Q: We recently fired an employee for stealing money out of our cashbox. Initially, she denied stealing anything and tried to point the finger at another employee. She didn’t realize we had a security camera. When we brought the employee in and showed her the tape of her removing the money, she screamed at us and left the building. We’d ordinarily issue her a check today. Can we deduct what she stole from her final paycheck?
A: No, not unless your employee agrees. The federal Fair Labor Standards Act and state minimum wage laws require that employers pay employees for all hours worked. The FLSA doesn’t exempt employees who behave badly, violate company policy or commit crimes against the employer. Even if a court finds your employee guilty, you don’t have the right to withhold earned wages, even those earned in the hours during which she stole.
You can, however, give your employee the option of either voluntarily paying back what she stole or facing prosecution. The Alaska statute governing wage deductions, 23.10.085 (c) doesn’t limit an employer’s right to enter into a written agreement with an employee to deduct money the employee owes the employer. It does prohibit an employer from requiring or inducing (through force, intimidation or threat of dismissal) an employee to return or give up any part of the compensation to which the employee is entitled.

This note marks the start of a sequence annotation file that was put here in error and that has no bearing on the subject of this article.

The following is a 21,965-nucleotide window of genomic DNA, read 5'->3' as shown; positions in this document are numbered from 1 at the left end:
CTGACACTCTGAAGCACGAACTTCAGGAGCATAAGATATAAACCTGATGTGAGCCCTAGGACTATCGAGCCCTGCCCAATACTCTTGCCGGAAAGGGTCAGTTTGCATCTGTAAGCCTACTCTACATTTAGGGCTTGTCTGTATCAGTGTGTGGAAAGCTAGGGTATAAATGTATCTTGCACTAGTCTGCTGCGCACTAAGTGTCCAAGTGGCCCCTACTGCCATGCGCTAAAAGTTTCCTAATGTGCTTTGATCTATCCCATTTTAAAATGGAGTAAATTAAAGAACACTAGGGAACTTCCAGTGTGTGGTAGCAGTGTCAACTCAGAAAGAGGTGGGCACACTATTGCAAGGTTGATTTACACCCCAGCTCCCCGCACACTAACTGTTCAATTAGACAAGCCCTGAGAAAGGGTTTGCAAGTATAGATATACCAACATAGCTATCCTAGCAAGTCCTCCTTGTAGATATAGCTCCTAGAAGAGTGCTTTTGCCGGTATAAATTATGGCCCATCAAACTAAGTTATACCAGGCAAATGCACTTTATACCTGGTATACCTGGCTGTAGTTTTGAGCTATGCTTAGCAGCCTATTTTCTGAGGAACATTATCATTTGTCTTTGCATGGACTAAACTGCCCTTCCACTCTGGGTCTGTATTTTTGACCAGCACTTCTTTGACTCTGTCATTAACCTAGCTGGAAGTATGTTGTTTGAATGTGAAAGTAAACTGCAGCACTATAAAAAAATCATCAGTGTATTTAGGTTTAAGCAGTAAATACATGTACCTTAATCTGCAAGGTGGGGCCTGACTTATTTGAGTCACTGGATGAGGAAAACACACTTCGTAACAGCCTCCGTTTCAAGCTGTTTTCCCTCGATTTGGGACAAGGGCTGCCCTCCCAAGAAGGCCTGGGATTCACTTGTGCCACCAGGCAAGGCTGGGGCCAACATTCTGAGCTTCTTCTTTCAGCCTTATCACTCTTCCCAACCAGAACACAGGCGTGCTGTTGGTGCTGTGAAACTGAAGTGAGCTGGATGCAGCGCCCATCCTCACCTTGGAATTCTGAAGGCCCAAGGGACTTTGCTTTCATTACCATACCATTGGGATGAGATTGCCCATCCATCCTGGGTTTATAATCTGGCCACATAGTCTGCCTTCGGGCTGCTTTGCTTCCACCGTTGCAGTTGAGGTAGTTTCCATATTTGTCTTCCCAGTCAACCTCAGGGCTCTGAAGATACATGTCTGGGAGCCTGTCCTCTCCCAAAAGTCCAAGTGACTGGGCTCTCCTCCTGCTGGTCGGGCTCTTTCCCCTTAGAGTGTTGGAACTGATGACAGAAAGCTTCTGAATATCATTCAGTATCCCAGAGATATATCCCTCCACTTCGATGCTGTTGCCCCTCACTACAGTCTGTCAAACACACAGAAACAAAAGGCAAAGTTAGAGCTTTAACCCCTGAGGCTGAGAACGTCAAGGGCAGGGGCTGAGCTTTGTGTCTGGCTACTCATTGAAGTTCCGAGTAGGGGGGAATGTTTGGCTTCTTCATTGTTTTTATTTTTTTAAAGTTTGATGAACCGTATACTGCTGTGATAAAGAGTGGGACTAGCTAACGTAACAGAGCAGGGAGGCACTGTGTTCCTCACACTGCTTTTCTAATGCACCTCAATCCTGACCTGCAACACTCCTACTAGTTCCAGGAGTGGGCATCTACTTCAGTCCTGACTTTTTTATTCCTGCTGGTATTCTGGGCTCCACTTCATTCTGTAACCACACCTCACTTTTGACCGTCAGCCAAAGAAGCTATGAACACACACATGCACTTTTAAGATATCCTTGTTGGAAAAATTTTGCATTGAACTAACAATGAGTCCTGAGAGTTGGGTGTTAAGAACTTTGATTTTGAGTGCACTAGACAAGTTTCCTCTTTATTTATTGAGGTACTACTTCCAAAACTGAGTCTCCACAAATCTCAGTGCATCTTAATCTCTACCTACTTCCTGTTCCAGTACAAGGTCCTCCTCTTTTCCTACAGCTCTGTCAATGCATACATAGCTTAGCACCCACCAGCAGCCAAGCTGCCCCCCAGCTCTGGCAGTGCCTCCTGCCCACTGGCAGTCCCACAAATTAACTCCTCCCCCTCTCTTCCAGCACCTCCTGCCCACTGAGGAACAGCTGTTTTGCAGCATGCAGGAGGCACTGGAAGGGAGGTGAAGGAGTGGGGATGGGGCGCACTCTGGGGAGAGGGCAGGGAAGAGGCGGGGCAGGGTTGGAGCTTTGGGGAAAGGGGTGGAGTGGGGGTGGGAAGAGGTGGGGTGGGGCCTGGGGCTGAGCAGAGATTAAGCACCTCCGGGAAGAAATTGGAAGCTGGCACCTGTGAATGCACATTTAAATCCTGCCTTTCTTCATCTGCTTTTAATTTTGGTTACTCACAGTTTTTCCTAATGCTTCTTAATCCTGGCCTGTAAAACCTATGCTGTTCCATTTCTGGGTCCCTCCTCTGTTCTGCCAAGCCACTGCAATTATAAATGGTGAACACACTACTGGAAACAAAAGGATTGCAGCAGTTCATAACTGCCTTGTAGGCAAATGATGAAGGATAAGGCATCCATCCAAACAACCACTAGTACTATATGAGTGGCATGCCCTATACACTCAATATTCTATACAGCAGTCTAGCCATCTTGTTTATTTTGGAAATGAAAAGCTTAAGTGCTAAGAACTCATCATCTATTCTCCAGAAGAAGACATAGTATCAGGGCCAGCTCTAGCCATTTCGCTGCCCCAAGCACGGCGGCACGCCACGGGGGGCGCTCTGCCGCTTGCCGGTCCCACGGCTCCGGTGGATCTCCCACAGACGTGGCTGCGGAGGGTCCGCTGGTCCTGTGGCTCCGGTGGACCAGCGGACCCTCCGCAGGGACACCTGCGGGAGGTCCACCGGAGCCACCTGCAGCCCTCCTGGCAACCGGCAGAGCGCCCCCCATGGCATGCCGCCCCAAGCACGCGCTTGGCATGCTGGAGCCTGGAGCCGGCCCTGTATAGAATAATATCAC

Additionally, employers can’t reduce an employee’s wages below minimum wage for theft or cash shortages unless the employee admits, willingly and in writing, to having personally taken the specific amount of cash alleged to be missing.
You can, of course, turn your former employee over to the police or pursue recovery and damages in civil court.
© Dr. Lynne Curry is author of “Beating the Workplace Bully” and “Solutions” as well as Regional Director of Training and Business Consulting for The Growth Company, an Avitus Group Company. Follow her on Twitter @lynnecury10 or at www.bullywhisperer.com.